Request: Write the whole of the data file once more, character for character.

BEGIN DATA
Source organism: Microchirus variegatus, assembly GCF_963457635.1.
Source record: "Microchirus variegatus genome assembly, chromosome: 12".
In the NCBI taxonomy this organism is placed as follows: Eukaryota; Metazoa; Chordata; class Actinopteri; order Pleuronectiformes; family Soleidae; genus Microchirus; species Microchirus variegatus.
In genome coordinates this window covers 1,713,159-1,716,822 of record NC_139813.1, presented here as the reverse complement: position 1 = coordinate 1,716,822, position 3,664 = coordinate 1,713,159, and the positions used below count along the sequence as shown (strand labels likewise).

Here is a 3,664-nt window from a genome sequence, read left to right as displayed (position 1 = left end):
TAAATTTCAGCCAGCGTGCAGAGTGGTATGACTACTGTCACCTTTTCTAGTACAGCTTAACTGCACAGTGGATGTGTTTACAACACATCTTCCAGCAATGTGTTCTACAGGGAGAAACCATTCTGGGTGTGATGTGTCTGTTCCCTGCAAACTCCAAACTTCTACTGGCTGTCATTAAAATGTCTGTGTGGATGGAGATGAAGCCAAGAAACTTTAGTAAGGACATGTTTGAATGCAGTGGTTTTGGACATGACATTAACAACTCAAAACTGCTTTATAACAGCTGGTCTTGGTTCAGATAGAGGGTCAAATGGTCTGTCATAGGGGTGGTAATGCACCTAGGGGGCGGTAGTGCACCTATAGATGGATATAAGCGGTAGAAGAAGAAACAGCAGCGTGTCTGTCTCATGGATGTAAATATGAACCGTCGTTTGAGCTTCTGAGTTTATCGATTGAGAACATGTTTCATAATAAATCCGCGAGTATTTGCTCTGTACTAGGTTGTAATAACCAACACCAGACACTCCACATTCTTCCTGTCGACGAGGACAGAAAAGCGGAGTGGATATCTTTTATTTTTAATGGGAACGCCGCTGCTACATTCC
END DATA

Source organism: Microchirus variegatus, assembly GCF_963457635.1.
Source record: "Microchirus variegatus genome assembly, chromosome: 12".
In the NCBI taxonomy this organism is placed as follows: Eukaryota; Metazoa; Chordata; class Actinopteri; order Pleuronectiformes; family Soleidae; genus Microchirus; species Microchirus variegatus.
In genome coordinates this window covers 1,713,159-1,716,822 of record NC_139813.1, presented here as the reverse complement: position 1 = coordinate 1,716,822, position 3,664 = coordinate 1,713,159, and the positions used below count along the sequence as shown (strand labels likewise).

Here is a 3,664-nt window from a genome sequence, read left to right as displayed (position 1 = left end):
TAAATTTCAGCCAGCGTGCAGAGTGGTATGACTACTGTCACCTTTTCTAGTACAGCTTAACTGCACAGTGGATGTGTTTACAACACATCTTCCAGCAATGTGTTCTACAGGGAGAAACCATTCTGGGTGTGATGTGTCTGTTCCCTGCAAACTCCAAACTTCTACTGGCTGTCATTAAAATGTCTGTGTGGATGGAGATGAAGCCAAGAAACTTTAGTAAGGACATGTTTGAATGCAGTGGTTTTGGACATGACATTAACAACTCAAAACTGCTTTATAACAGCTGGTCTTGGTTCAGATAGAGGGTCAAATGGTCTGTCATAGGGGTGGTAATGCACCTAGGGGGCGGTAGTGCACCTATAGATGGATATAAGCGGTAGAAGAAGAAACAGCAGCGTGTCTGTCTCATGGATGTAAATATGAACCGTCGTTTGAGCTTCTGAGTTTATCGATTGAGAACATGTTTCATAATAAATCCGCGAGTATTTGCTCTGTACTAGGTTGTAATAACCAACACCAGACACTCCACATTCTTCCTGTCGACGAGGACAGAAAAGCGGAGTGGATATCTTTTATTTTTAATGGGAACGCCGCTGCTACATTCC